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High Notes: Aid for TSA workers, food pantries, fire victim

High Notes: Aid for TSA workers, food pantries, fire victim

Spotlighting the good being done in our communities
High Notes: Aid for TSA workers, food pantries, fire victim
TSA and ATC employees at Albany Airport receive turkey meals from the Eastern Contractors Association.
Photographer: Erica Miller/GAZETTE PHOTOGRAPHER

In Saratoga Springs, the Saratoga Springs Lions Club helped collect more than four tons of food for local food pantries through its annual “Because Hunger Doesn’t End With the Holidays” food drive. During the Jan. 19 event, the Lions Club, partnering with the Golub and Hannaford Corps., collected donations from shoppers at four area Price Chopper, Market 32 and Hannaford stores. All of the donations received were shared equally with six area food pantries, including the Franklin Community Center Pantry, Wilton Food Pantry, St. Clement’s Church Pantry, Saratoga EOC Pantry, Shelters of Saratoga Pantry and Salvation Army Pantry. In total, the club collected about 8,700 pounds of food and nearly $350 in cash donations.

In Colonie, members of the Eastern Contractors Association visited Albany International Airport last week to deliver turkey dinners to unpaid federal Transportation Safety Administration baggage screeners affected by the government shutdown. Volunteers from the association brought 200 frozen turkeys to the airport, along with bags of potatoes and boxes of stuffing mix to round out the dinners. In addition, the association donated $2,500 to a campaign organized by the United Way of the Greater Capital Region to raise money for gift cards for the affected federal workers. The United Way contributed $10,000, as did Price Chopper/Market 32, to raise more than $22,500 for the effort through Friday. Throughout the five-week shutdown that ended Friday, local restaurants, organizations and individuals contributed food and other assistance to the workers.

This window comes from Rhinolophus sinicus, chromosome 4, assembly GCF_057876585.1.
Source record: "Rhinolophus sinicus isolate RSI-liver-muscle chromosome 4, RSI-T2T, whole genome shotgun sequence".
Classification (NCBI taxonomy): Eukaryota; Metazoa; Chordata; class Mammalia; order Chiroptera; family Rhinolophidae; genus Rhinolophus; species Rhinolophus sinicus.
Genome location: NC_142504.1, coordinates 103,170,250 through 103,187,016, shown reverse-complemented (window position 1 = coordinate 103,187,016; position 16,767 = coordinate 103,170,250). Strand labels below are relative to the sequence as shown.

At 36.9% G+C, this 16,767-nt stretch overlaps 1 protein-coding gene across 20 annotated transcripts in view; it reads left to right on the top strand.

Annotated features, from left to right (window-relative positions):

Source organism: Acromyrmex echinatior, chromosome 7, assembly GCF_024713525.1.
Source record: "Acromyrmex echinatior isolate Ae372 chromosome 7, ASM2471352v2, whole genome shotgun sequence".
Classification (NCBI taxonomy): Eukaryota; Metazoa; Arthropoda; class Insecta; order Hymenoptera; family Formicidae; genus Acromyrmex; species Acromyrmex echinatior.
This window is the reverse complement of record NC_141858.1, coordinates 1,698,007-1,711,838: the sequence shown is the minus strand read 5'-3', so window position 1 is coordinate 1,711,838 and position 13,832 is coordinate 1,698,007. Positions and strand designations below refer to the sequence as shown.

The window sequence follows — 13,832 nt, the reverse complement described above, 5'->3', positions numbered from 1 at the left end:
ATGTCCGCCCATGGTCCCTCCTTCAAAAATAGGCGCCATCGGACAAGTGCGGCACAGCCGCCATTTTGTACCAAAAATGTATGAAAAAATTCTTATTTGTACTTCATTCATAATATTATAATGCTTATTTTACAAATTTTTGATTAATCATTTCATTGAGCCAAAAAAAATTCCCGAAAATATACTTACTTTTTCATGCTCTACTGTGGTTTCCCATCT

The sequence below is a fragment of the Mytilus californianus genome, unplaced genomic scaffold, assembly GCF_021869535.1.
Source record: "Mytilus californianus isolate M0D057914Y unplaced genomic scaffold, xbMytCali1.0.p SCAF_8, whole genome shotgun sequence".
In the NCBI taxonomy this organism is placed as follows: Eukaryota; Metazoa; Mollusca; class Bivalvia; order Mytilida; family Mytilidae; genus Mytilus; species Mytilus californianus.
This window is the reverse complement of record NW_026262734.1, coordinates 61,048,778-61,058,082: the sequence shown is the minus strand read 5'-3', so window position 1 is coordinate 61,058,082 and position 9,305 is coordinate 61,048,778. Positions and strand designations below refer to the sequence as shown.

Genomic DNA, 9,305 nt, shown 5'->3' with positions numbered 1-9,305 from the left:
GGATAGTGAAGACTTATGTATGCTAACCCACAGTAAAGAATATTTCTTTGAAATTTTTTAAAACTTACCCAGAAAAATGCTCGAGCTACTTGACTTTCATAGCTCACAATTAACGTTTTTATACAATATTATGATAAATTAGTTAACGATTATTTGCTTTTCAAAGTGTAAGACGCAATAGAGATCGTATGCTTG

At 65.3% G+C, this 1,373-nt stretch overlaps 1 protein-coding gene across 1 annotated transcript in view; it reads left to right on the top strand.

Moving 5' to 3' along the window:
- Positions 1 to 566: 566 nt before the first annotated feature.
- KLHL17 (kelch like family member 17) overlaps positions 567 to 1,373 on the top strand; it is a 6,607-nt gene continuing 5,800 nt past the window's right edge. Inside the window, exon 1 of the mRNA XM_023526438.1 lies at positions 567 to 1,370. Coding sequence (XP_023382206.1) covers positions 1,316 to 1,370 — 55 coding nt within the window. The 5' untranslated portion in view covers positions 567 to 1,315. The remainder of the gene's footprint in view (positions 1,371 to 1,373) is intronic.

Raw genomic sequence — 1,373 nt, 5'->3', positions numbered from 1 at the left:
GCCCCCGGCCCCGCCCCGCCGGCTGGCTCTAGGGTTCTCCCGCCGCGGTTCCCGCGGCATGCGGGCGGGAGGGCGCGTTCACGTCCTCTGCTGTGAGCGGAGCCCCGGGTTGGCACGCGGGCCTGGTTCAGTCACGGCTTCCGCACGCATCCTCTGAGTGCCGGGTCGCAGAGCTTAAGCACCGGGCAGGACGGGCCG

In Amsterdam, a GoFundMe page for fire victim Ernesto Morales had collected more than $15,500 through Sunday to offset the costs of medical care and replacing his home and vehicle. Morales, 62, owns and operates Ernesto Morales Jewelry Repair, a longtime downtown business that supports local activities such as youth soccer and hospice care. Morales suffered severe burns to his arms and face after accidentally setting his Church Street home on fire while thawing pipes on Jan. 22. To donate, visit: https://www.gofundme.com/support-ernesto-moraless-road-to-recovery
High Notes is a feature of The Gazette Opinion section spotlighting the good being done in our communities by individuals, organizations and businesses. Reader submissions are welcome. Send suggestions to Editorial Page Editor Mark Mahoney at [email protected]

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